Russian warships pass close to US while heading to Cuba for drills

Three Russian warships reached Cuban waters Wednesday, at one point passing less than 30 miles off the coast of Florida ahead of planned military exercises in the region, according to multiple reports.

The Kremlin fleet of warships and small boats crossed the mouth of the Havana Bay and was greeted by 21 cannon salutes and Cuban sailors in dress uniform standing in formation, The Associated Press reported.

A Russian nuclear-powered submarine known as the Kazan — not assessed to be carrying nuclear weapons — followed the Russian ships, which are seen as a show of strength amid tensions over Western aid to Ukraine.

The fleet — comprising a Russian frigate known as Gorshkov, fleet oil tanker Pashin and a rescue tug Nikolay Chiker, according to the Cuban Foreign Ministry — are expected to stay in Cuba until Monday. The ships are then anticipated to take part in air and naval exercises in the Caribbean in the coming weeks, the first Kremlin military drills in the region since 2019.

The U.S. military also believes the Russian ships and support vessels could stop in Venezuela, another longtime ally of Moscow, and are likely to remain in the region through the summer.

U.S. officials have said the war drills are not considered a threat to America, but U.S. ships earlier this week were deployed to shadow the Russians. Those include two Navy destroyers and two ships towing sonar equipment meant to track the submarine, and another destroyer, a Coast Guard cutter and P-8 maritime patrol aircraft shadowing the Russian ships, a U.S. official told CBS News.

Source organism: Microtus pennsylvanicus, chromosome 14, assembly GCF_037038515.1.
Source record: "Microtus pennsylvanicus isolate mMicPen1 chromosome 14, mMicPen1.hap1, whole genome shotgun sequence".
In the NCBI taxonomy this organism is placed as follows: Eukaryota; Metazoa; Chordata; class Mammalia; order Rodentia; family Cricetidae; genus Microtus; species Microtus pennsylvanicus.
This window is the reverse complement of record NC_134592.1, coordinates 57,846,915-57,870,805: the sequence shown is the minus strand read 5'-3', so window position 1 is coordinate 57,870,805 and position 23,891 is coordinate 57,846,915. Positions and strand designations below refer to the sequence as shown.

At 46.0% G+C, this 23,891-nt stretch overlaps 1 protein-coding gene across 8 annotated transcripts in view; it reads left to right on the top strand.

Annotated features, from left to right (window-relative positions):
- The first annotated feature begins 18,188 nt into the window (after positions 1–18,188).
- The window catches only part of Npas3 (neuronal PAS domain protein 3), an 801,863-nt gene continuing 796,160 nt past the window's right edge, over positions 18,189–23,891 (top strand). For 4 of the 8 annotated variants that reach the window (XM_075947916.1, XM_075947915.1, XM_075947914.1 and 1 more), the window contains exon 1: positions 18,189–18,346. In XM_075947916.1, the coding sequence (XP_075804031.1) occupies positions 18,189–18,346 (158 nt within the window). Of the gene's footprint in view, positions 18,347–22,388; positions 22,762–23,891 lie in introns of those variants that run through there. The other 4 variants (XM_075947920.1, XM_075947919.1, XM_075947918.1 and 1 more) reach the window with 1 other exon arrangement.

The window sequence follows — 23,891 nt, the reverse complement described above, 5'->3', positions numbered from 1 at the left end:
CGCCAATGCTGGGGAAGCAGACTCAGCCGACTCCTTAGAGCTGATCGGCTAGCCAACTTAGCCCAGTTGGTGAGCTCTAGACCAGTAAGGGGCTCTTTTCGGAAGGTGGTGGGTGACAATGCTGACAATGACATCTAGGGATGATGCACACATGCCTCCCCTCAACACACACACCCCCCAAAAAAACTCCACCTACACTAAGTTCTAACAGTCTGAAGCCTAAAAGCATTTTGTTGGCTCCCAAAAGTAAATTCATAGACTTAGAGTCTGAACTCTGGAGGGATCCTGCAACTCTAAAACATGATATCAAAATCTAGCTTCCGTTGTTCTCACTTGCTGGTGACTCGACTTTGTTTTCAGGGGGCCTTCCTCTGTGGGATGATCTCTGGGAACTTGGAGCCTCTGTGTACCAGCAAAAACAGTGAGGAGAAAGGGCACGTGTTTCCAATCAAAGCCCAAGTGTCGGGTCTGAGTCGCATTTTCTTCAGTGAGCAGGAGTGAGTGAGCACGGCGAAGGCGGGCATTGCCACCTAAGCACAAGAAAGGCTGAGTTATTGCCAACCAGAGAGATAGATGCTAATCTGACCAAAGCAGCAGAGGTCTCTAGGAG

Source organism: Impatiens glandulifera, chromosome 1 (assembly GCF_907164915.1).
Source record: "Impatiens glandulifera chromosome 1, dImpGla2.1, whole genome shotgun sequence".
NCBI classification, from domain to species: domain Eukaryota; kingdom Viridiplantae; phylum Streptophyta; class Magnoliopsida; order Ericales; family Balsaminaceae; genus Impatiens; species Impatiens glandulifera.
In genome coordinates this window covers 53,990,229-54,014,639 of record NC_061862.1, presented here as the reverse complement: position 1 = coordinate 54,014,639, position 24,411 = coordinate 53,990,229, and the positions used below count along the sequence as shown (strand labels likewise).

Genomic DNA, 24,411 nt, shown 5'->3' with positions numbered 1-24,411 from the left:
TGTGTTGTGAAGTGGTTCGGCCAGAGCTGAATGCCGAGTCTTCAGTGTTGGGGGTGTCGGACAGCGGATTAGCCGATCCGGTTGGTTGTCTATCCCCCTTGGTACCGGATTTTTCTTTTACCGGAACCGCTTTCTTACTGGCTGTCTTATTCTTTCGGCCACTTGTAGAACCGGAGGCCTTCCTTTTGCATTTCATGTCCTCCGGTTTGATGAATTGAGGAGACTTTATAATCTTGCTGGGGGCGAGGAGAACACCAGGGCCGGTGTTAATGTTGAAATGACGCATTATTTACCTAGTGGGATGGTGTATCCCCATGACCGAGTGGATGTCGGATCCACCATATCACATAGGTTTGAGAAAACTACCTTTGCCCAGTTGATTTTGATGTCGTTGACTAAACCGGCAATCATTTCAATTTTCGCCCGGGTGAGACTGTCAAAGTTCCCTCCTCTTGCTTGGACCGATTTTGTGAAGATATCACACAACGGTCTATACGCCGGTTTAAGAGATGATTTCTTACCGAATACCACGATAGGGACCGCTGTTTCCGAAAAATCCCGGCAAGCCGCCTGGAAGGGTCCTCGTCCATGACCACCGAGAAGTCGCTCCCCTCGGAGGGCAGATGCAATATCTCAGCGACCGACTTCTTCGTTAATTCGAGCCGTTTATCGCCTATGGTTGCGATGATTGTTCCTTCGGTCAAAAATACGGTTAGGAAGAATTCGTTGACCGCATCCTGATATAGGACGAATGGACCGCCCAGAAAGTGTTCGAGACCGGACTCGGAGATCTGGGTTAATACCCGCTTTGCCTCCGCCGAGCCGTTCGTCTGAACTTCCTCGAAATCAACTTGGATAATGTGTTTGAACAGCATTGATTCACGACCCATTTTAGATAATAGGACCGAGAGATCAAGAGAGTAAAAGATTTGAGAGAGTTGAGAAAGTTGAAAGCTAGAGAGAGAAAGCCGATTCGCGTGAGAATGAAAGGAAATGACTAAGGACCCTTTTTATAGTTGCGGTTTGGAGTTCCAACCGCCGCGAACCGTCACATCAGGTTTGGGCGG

Moscow, meanwhile, has said it is merely conducting routine military drills with its Cuban allies.

Ahead of reaching Cuba, the Gorshkov and Kazan conducted simulated missile drills in the Atlantic, practicing a strike on a group of enemy ships from more than 370 miles away, according to the Russian Defense Ministry.

The perceived show of strength comes less than two weeks after Washington gave Ukraine partial permission to use its weapons to strike targets within Russia in order to protect Ukraine’s second-largest city, Kharkiv.

Russian President Vladimir Putin quickly thereafter suggested his forces could respond with “asymmetrical steps” elsewhere in the world.

A State Department spokesperson told the AP that while Russia’s Cuban port calls are “routine naval visits,” they also acknowledged its military exercises “have ratcheted up because of U.S. support to Ukraine and exercise activity in support of our NATO allies.”

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